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Bruce Burleson - 22 January 2009 04:32 PM

That depends upon the person. For some, a religious practice is inculcated at an early age and simply becomes part of the person’s basic psychology - it is part of the cultural socialization process.


Here in the West and probably almost everywhere else religion and religious ideology is part of our socialization process, period. Not for some, for all of us. We’re all socialized to be geared toward religious belief.

Bruce Burleson - 22 January 2009 04:32 PM

Still others have a conversion or enlightenment experience that personally convinces them of the truth of the particular faith that gave rise to the experience. This last group really does not represent the passing of a “meme” (if such a thing exists) from one generation to another, but of the power of a particular faith to have a new, life-changing impact upon certain individuals.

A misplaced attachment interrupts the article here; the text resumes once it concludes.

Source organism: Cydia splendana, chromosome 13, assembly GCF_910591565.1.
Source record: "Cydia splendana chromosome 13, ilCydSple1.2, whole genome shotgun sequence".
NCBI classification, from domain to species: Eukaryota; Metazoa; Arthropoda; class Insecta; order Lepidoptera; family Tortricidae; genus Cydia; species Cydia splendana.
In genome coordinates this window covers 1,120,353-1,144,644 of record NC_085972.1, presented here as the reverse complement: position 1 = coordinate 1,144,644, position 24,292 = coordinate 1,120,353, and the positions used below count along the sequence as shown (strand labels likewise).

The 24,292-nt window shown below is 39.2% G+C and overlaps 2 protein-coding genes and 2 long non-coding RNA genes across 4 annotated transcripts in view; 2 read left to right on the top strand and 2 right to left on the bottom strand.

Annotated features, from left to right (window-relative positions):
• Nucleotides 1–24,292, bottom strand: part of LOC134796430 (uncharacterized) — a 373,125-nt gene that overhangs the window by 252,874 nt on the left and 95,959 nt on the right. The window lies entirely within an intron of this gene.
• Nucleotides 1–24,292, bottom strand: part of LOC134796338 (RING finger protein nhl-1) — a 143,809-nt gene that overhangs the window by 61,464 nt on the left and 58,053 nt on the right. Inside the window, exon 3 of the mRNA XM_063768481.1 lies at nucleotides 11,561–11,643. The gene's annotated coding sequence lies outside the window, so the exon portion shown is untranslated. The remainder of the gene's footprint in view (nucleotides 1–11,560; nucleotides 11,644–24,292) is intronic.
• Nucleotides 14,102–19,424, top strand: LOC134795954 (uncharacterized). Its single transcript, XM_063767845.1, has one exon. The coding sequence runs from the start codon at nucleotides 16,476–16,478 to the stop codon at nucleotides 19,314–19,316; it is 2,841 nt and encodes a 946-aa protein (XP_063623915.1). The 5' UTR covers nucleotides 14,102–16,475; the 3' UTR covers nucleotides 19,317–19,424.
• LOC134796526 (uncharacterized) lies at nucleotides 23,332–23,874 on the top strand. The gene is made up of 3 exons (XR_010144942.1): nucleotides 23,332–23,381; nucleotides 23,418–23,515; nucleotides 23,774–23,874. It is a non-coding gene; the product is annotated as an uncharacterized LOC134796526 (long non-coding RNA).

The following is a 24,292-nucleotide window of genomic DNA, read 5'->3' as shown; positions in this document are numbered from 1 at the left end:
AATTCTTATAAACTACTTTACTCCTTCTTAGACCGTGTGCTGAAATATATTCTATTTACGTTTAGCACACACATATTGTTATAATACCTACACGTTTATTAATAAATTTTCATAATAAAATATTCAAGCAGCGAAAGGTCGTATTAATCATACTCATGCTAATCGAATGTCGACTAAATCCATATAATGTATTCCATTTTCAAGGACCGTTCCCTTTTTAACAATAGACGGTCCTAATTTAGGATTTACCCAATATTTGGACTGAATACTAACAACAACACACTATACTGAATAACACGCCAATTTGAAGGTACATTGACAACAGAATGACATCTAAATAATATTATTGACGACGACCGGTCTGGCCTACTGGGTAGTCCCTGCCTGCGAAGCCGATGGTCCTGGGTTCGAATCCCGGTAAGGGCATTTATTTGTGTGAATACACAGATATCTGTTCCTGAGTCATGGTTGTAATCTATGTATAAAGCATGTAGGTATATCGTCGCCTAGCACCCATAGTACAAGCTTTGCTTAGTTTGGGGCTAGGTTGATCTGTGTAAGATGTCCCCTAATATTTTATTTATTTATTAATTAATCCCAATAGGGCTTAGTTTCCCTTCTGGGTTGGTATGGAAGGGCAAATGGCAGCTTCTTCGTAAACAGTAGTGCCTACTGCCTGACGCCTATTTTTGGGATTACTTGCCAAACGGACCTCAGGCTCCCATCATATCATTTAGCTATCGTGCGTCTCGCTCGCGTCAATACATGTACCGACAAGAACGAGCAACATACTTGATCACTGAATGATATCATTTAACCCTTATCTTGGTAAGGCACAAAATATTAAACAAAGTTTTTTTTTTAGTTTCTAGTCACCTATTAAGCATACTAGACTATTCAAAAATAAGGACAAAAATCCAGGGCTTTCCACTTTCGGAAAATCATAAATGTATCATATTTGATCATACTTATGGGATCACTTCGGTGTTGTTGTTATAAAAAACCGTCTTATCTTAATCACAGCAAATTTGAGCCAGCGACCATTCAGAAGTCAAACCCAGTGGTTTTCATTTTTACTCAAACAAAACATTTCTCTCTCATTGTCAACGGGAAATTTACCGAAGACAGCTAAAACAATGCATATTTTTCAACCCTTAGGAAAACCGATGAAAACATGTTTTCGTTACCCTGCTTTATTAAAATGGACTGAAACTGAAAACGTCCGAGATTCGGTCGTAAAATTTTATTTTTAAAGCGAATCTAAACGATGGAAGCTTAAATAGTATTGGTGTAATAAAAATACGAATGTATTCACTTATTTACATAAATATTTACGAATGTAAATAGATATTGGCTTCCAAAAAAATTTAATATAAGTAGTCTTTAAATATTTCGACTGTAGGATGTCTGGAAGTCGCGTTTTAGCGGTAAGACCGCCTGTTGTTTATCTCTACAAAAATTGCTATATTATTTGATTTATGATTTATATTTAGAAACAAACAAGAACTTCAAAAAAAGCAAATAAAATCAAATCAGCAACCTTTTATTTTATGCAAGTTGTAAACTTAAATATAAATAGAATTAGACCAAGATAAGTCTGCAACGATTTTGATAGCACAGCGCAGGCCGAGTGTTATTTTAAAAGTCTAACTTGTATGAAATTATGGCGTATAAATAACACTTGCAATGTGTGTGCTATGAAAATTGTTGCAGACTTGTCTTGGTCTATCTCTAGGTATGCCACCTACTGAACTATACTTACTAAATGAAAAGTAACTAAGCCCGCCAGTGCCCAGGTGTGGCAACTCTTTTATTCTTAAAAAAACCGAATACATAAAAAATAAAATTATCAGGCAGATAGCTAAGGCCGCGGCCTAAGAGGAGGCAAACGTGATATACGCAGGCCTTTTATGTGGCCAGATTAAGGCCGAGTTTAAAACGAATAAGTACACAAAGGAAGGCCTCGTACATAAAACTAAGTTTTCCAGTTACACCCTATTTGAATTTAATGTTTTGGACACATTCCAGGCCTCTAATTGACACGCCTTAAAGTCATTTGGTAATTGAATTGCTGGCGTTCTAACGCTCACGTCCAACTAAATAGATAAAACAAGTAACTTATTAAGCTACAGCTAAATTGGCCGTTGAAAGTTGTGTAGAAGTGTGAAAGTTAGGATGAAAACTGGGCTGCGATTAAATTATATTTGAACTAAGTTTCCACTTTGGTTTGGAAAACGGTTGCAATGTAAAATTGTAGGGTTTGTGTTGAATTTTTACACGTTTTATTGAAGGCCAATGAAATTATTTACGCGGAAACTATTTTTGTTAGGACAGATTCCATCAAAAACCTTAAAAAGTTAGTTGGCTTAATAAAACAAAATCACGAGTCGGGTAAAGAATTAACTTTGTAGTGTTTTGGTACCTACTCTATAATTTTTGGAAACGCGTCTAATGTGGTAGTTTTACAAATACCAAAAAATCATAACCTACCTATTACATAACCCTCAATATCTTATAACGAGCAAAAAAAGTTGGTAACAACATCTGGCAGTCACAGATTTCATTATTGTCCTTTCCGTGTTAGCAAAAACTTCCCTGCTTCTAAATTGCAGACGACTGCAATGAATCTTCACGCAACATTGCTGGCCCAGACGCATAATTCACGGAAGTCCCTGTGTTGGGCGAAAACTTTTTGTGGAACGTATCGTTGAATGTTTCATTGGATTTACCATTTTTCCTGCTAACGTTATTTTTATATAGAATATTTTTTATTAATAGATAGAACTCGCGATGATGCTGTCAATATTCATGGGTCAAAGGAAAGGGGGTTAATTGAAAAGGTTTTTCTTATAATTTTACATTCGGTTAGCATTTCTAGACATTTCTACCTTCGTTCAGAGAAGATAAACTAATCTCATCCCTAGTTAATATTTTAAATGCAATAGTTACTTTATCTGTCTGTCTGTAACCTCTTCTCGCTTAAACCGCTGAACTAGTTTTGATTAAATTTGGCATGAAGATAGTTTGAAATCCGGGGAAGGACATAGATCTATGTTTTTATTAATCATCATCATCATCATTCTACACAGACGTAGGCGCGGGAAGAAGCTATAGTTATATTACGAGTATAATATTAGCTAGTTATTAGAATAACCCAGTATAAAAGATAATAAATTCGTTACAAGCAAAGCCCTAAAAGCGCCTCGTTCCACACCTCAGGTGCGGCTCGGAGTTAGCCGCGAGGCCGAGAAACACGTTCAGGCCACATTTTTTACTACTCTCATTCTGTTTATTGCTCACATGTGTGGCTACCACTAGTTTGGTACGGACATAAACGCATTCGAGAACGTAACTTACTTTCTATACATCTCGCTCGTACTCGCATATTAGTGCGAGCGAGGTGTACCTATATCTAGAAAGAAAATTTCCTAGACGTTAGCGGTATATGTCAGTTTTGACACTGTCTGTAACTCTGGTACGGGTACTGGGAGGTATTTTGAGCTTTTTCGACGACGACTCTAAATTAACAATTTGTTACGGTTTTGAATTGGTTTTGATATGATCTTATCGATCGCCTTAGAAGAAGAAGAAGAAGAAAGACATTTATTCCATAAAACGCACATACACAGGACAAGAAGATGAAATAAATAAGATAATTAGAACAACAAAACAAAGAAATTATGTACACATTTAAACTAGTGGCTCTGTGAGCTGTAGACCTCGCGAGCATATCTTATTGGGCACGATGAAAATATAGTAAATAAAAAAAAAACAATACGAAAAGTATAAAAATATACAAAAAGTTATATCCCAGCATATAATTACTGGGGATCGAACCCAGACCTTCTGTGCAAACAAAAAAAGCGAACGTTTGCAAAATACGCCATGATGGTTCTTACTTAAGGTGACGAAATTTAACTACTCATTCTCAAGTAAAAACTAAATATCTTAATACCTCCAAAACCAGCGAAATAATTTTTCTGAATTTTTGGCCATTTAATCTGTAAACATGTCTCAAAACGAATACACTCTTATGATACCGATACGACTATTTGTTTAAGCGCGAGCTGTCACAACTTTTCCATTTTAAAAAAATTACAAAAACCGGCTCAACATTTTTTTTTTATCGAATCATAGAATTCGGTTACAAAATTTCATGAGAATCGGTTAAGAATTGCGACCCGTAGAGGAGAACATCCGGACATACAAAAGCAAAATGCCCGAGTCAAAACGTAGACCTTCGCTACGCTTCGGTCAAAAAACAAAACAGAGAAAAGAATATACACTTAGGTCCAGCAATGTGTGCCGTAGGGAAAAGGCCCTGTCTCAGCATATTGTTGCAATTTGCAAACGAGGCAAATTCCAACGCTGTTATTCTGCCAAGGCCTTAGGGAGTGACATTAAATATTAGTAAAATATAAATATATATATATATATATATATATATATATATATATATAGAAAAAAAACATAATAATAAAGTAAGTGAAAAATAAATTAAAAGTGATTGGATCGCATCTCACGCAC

Right ... as if memes aren’t part of the socialization process.

People like Francis Collins may have genuine spontaneous emotional experiences (I’ve had several, two that were powerful to the point of being overwhelming), but oddly enough people tend to interpret them within the context of how they were socialized to interpret such experiences. This is unmistakably clear, particularly to those who aren’t wearing heavily tinted dogma-colored glasses (more particularly those of us who have taken them off and remember what the world looked like with them on). In no way does such a conversion suggest it’s free from the influence of socialization. Pretty much nothing anyone consciously does is free from the influence of socialization. The real question here is why believers would think otherwise, particularly for a special situation, and do those who claim to really.